]. Yet, this effect completely vanishes when the changes in IL-1β and TNF-α activity are related to the number of monocytes producing these cytokines, as the number of these cells circulating in the blood are likewise reduced by sleep. Such observations underline the importance to measure immune cell functions, like the production of cytokines, in blood samples on a per cell basis. Indeed, identifying the percentage of monocytes producing TNF-α showed that sleep even enhanced the production of this cytokine [74
], whereas the percentage of TNF-α producing CTL was decreased [31
]. Differences in the procedure of cytokine measurement probably account also for some of the conflicting data concerning IL-2, which critically supports the development, proliferation and differentiation of T cells. Whereas IL-2 activity was found to be enhanced by sleep when the cytokine was determined after mitogen stimulation of whole blood samples (for example [13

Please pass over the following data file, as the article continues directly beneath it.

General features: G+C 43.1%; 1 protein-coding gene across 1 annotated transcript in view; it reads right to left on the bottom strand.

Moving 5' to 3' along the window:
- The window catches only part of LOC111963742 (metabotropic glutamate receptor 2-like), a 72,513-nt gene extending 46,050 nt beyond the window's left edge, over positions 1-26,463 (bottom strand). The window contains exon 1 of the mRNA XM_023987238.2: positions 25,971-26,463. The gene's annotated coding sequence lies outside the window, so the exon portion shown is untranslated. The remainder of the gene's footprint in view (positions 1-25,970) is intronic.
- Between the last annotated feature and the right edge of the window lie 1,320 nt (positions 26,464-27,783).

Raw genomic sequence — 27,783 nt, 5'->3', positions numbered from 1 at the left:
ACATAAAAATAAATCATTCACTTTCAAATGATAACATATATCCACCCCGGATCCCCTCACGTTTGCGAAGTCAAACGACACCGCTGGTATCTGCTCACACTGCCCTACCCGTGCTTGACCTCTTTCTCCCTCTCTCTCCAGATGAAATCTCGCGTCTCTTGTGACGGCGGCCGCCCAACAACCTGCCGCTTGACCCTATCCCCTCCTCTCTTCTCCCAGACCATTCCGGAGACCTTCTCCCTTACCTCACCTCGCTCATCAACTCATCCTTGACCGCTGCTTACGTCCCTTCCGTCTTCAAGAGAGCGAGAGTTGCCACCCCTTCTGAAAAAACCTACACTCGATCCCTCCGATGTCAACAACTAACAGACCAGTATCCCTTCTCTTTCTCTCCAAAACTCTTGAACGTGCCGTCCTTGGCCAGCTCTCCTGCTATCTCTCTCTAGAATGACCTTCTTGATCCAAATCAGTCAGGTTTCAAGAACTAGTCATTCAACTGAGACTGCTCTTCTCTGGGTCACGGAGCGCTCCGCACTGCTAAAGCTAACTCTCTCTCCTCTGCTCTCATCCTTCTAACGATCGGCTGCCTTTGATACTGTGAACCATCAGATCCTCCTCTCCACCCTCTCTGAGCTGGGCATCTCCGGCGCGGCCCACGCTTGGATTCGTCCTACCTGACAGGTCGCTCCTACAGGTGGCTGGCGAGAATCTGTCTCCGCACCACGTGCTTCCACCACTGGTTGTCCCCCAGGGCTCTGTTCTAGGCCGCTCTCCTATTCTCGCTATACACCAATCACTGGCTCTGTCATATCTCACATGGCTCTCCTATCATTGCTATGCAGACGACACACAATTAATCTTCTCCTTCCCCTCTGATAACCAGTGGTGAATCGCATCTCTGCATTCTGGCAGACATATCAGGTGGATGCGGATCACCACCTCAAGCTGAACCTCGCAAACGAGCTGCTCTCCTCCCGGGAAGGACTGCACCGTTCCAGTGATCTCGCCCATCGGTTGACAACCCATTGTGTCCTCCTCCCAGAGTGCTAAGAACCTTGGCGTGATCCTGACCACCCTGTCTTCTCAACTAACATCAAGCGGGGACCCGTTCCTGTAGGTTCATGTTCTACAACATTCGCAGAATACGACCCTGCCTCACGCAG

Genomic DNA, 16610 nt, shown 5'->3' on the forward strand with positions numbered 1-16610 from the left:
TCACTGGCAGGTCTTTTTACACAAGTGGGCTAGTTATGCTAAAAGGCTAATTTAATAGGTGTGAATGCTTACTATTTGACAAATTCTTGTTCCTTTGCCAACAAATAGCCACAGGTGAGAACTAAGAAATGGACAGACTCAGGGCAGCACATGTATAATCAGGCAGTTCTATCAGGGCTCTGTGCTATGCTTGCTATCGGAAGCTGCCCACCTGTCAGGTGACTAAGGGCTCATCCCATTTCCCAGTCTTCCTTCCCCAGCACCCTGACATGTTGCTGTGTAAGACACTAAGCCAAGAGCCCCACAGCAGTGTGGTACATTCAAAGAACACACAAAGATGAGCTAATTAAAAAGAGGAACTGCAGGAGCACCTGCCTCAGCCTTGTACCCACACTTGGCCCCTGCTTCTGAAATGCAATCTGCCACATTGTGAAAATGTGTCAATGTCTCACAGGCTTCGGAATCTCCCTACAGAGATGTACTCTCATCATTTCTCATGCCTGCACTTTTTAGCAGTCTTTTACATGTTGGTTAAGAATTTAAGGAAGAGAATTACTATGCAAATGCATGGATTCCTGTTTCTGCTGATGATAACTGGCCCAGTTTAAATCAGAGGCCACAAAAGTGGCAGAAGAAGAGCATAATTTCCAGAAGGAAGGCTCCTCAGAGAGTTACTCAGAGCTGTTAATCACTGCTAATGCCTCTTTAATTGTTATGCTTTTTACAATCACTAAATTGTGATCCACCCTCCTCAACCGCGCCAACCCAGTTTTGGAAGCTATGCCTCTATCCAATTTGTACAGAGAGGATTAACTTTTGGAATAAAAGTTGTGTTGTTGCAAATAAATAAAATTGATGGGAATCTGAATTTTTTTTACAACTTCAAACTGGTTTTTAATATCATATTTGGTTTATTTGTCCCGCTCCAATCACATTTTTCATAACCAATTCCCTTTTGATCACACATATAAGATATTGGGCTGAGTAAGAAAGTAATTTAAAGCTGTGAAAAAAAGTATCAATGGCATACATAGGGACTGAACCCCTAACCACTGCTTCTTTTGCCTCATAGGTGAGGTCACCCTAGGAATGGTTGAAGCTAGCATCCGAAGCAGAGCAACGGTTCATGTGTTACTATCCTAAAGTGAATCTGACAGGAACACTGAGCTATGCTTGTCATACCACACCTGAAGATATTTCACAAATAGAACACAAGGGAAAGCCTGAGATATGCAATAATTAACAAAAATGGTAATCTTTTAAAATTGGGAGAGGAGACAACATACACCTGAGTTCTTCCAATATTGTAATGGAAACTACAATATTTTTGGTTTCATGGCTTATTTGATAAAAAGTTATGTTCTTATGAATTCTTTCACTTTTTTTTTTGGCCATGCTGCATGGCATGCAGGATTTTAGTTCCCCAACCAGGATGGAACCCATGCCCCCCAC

]), this finding was not replicated by others determining IL-2 production specifically for Th cells [8
]. The use of whole blood vs. isolated cells, assessment of stimulated vs. unstimulated cytokine production, relation to the numbers of cytokine-producing cells vs. absolute cytokine levels, the type of antigen used for stimulation and even the use of different anticoagulants [95
] can be all factors producing discrepant results. Nevertheless, despite the variety in the procedures used for assessing cytokine activity, the overall picture arising from these studies speaks for an enhancing influence of sleep preferentially on pro-inflammatory cytokine production specifically by immune cells contributing to the development of adaptive immune responses.